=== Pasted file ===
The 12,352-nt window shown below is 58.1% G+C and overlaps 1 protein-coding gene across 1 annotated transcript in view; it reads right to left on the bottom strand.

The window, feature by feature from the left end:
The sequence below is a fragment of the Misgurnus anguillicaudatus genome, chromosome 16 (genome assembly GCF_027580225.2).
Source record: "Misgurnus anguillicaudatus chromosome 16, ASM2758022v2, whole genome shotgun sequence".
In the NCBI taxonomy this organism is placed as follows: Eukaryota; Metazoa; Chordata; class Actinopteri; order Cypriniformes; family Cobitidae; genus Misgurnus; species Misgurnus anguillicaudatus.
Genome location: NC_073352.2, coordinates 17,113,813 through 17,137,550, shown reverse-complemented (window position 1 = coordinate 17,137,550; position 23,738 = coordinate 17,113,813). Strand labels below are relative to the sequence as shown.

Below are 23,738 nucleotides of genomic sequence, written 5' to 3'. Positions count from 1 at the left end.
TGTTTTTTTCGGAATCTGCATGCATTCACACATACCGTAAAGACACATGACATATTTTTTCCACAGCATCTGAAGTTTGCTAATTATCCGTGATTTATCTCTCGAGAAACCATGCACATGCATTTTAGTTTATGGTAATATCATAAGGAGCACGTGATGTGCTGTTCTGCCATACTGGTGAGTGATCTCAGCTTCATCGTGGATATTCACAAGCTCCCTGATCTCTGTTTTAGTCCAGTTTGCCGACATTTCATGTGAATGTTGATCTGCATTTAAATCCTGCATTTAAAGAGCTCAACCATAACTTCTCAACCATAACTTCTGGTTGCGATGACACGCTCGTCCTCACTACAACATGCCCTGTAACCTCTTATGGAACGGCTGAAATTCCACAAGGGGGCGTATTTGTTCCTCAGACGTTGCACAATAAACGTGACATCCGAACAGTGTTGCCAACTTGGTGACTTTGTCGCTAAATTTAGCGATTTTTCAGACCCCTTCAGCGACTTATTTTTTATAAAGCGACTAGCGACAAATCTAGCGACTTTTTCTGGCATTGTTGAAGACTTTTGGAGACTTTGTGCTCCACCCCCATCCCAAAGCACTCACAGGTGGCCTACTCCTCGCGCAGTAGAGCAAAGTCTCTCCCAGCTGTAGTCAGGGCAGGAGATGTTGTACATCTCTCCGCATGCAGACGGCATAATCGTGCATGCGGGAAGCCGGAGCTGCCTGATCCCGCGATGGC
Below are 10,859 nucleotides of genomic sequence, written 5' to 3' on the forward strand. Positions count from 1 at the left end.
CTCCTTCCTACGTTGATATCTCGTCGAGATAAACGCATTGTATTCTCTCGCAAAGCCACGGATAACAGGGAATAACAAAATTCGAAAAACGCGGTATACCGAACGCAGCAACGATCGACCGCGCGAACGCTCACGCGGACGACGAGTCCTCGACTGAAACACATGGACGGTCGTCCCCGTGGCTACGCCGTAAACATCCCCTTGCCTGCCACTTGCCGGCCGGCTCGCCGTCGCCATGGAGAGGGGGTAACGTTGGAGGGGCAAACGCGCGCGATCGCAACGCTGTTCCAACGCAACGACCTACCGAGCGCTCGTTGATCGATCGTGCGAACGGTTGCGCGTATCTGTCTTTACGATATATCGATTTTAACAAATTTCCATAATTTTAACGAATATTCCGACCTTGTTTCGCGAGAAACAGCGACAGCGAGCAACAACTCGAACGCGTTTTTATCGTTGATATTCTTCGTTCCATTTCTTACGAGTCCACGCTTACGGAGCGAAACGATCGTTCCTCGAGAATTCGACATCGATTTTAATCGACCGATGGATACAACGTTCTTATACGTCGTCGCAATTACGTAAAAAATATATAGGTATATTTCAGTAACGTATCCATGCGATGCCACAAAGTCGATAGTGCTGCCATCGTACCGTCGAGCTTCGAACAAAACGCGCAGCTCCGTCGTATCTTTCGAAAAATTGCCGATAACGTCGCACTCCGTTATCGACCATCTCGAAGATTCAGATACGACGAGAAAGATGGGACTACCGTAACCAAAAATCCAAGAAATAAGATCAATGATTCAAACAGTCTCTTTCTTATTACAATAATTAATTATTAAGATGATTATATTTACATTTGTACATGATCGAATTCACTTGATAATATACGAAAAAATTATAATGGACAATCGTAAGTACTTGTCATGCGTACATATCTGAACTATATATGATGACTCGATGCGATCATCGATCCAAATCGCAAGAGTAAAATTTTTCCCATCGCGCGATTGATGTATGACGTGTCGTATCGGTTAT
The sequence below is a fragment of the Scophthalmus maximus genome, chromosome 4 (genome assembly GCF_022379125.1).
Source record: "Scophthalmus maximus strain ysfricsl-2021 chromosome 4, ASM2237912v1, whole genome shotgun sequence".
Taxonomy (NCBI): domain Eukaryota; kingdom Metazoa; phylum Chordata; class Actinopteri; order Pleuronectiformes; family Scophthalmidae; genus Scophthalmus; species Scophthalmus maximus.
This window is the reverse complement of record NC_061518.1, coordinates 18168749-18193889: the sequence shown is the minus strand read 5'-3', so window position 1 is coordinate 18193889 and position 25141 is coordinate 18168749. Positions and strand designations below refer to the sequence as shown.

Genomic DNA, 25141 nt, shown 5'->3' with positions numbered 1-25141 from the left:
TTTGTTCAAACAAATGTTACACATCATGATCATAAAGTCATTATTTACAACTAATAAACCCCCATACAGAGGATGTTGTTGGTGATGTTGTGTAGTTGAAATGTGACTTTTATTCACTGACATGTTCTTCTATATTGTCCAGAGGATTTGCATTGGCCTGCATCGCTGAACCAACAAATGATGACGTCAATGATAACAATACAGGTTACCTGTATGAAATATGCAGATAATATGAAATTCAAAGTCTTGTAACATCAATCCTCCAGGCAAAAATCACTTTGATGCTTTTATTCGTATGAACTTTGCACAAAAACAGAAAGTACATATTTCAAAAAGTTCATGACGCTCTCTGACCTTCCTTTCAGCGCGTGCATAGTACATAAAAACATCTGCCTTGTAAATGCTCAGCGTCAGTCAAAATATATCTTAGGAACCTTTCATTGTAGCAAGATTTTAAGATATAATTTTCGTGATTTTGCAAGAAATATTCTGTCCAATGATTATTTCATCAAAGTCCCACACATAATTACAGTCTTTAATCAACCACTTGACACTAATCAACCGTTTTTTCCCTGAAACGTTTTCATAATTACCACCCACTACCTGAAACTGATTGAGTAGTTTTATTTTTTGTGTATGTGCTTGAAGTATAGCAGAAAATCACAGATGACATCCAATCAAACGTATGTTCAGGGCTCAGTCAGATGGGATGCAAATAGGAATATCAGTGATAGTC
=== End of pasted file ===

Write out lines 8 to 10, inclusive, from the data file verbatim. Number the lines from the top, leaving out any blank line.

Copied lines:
TGTTTTTTTCGGAATCTGCATGCATTCACACATACCGTAAAGACACATGACATATTTTTTCCACAGCATCTGAAGTTTGCTAATTATCCGTGATTTATCTCTCGAGAAACCATGCACATGCATTTTAGTTTATGGTAATATCATAAGGAGCACGTGATGTGCTGTTCTGCCATACTGGTGAGTGATCTCAGCTTCATCGTGGATATTCACAAGCTCCCTGATCTCTGTTTTAGTCCAGTTTGCCGACATTTCATGTGAATGTTGATCTGCATTTAAATCCTGCATTTAAAGAGCTCAACCATAACTTCTCAACCATAACTTCTGGTTGCGATGACACGCTCGTCCTCACTACAACATGCCCTGTAACCTCTTATGGAACGGCTGAAATTCCACAAGGGGGCGTATTTGTTCCTCAGACGTTGCACAATAAACGTGACATCCGAACAGTGTTGCCAACTTGGTGACTTTGTCGCTAAATTTAGCGATTTTTCAGACCCCTTCAGCGACTTATTTTTTATAAAGCGACTAGCGACAAATCTAGCGACTTTTTCTGGCATTGTTGAAGACTTTTGGAGACTTTGTGCTCCACCCCCATCCCAAAGCACTCACAGGTGGCCTACTCCTCGCGCAGTAGAGCAAAGTCTCTCCCAGCTGTAGTCAGGGCAGGAGATGTTGTACATCTCTCCGCATGCAGACGGCATAATCGTGCATGCGGGAAGCCGGAGCTGCCTGATCCCGCGATGGC
Below are 10,859 nucleotides of genomic sequence, written 5' to 3' on the forward strand. Positions count from 1 at the left end.
CTCCTTCCTACGTTGATATCTCGTCGAGATAAACGCATTGTATTCTCTCGCAAAGCCACGGATAACAGGGAATAACAAAATTCGAAAAACGCGGTATACCGAACGCAGCAACGATCGACCGCGCGAACGCTCACGCGGACGACGAGTCCTCGACTGAAACACATGGACGGTCGTCCCCGTGGCTACGCCGTAAACATCCCCTTGCCTGCCACTTGCCGGCCGGCTCGCCGTCGCCATGGAGAGGGGGTAACGTTGGAGGGGCAAACGCGCGCGATCGCAACGCTGTTCCAACGCAACGACCTACCGAGCGCTCGTTGATCGATCGTGCGAACGGTTGCGCGTATCTGTCTTTACGATATATCGATTTTAACAAATTTCCATAATTTTAACGAATATTCCGACCTTGTTTCGCGAGAAACAGCGACAGCGAGCAACAACTCGAACGCGTTTTTATCGTTGATATTCTTCGTTCCATTTCTTACGAGTCCACGCTTACGGAGCGAAACGATCGTTCCTCGAGAATTCGACATCGATTTTAATCGACCGATGGATACAACGTTCTTATACGTCGTCGCAATTACGTAAAAAATATATAGGTATATTTCAGTAACGTATCCATGCGATGCCACAAAGTCGATAGTGCTGCCATCGTACCGTCGAGCTTCGAACAAAACGCGCAGCTCCGTCGTATCTTTCGAAAAATTGCCGATAACGTCGCACTCCGTTATCGACCATCTCGAAGATTCAGATACGACGAGAAAGATGGGACTACCGTAACCAAAAATCCAAGAAATAAGATCAATGATTCAAACAGTCTCTTTCTTATTACAATAATTAATTATTAAGATGATTATATTTACATTTGTACATGATCGAATTCACTTGATAATATACGAAAAAATTATAATGGACAATCGTAAGTACTTGTCATGCGTACATATCTGAACTATATATGATGACTCGATGCGATCATCGATCCAAATCGCAAGAGTAAAATTTTTCCCATCGCGCGATTGATGTATGACGTGTCGTATCGGTTAT